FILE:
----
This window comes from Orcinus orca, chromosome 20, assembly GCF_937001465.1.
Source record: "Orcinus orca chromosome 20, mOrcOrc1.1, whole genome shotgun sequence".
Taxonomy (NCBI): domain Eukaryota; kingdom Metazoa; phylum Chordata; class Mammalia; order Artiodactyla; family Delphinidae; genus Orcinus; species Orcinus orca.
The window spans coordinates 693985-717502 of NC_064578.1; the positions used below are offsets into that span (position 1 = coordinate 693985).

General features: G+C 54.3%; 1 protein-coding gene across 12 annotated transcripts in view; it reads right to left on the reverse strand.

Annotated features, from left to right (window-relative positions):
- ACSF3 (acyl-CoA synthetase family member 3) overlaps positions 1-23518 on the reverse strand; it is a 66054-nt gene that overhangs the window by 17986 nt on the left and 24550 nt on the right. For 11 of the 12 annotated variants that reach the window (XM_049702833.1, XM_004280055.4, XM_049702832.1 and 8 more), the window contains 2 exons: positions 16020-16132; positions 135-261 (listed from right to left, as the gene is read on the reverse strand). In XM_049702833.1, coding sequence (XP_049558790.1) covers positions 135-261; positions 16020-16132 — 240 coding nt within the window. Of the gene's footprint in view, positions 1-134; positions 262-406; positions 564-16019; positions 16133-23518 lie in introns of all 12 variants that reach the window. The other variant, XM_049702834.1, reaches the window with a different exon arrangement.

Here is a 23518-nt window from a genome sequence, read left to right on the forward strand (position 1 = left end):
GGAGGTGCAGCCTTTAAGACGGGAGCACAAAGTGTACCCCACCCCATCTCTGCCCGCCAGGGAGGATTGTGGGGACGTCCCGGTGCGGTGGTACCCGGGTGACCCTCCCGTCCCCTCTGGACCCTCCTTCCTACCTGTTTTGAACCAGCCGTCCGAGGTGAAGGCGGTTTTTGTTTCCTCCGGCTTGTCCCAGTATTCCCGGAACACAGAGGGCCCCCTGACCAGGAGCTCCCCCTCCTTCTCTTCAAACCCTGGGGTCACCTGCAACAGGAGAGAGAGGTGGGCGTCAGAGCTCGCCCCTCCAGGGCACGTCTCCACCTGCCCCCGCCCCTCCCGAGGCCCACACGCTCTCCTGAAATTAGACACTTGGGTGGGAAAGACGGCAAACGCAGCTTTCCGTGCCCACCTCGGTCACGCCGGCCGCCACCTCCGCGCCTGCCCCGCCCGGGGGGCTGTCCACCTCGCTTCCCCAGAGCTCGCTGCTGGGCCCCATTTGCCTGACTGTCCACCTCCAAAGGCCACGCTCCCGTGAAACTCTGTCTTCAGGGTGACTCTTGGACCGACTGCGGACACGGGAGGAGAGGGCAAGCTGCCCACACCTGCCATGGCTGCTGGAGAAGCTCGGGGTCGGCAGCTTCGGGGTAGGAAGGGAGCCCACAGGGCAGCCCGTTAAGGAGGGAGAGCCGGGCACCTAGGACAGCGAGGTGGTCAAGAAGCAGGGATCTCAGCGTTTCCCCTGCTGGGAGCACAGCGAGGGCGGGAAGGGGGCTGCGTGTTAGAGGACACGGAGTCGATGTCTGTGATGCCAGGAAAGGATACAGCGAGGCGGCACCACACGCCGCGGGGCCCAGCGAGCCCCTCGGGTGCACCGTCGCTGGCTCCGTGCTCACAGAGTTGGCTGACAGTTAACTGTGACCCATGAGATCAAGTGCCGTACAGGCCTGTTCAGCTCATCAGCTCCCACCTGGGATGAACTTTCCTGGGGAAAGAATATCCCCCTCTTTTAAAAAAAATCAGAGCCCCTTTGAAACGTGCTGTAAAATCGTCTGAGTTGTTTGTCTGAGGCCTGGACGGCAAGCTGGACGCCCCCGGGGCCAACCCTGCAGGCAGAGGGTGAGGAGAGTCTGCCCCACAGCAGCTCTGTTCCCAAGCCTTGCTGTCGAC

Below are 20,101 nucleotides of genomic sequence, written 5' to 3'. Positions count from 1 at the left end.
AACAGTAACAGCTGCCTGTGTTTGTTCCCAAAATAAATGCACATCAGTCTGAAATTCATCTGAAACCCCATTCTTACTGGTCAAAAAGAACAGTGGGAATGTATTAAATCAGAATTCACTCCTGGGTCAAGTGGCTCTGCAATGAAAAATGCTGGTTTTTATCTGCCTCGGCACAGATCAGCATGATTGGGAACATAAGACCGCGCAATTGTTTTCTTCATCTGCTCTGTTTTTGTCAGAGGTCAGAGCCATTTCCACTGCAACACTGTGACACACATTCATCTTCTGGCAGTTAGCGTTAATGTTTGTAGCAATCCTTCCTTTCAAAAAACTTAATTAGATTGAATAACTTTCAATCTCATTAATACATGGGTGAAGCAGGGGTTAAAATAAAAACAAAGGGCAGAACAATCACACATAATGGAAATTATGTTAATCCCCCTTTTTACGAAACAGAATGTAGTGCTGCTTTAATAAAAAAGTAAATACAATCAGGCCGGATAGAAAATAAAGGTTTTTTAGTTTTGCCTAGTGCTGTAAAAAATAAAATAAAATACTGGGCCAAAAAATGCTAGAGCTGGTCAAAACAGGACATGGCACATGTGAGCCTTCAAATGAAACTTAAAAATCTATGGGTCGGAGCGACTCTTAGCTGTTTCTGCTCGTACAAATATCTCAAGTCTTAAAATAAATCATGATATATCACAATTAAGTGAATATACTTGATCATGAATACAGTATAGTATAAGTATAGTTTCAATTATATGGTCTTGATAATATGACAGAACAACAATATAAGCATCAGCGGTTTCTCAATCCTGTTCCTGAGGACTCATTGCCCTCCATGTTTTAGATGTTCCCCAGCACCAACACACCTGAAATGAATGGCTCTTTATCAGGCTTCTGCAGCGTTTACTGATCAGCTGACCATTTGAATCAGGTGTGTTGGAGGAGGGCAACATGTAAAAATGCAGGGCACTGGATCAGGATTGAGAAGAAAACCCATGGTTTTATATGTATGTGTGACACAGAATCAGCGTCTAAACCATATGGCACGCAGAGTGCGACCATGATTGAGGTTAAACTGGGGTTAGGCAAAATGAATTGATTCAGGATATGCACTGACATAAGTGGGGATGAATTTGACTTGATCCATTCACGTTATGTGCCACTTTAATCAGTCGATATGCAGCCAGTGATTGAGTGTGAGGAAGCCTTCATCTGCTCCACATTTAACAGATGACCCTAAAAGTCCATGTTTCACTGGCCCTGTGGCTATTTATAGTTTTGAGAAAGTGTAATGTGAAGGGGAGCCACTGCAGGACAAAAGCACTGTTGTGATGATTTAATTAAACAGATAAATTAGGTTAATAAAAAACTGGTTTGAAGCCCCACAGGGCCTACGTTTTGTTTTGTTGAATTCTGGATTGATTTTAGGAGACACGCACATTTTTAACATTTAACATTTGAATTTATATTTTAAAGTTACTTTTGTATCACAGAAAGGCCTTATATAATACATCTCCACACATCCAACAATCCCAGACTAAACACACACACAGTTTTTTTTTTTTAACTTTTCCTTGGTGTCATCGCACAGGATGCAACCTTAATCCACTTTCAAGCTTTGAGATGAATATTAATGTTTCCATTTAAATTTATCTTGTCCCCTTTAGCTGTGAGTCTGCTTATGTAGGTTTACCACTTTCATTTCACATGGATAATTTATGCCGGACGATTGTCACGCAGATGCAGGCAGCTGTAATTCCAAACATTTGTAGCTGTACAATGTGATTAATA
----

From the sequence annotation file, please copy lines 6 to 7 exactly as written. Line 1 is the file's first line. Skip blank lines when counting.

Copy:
Annotated features, from left to right (window-relative positions):
- ACSF3 (acyl-CoA synthetase family member 3) overlaps positions 1-23518 on the reverse strand; it is a 66054-nt gene that overhangs the window by 17986 nt on the left and 24550 nt on the right. For 11 of the 12 annotated variants that reach the window (XM_049702833.1, XM_004280055.4, XM_049702832.1 and 8 more), the window contains 2 exons: positions 16020-16132; positions 135-261 (listed from right to left, as the gene is read on the reverse strand). In XM_049702833.1, coding sequence (XP_049558790.1) covers positions 135-261; positions 16020-16132 — 240 coding nt within the window. Of the gene's footprint in view, positions 1-134; positions 262-406; positions 564-16019; positions 16133-23518 lie in introns of all 12 variants that reach the window. The other variant, XM_049702834.1, reaches the window with a different exon arrangement.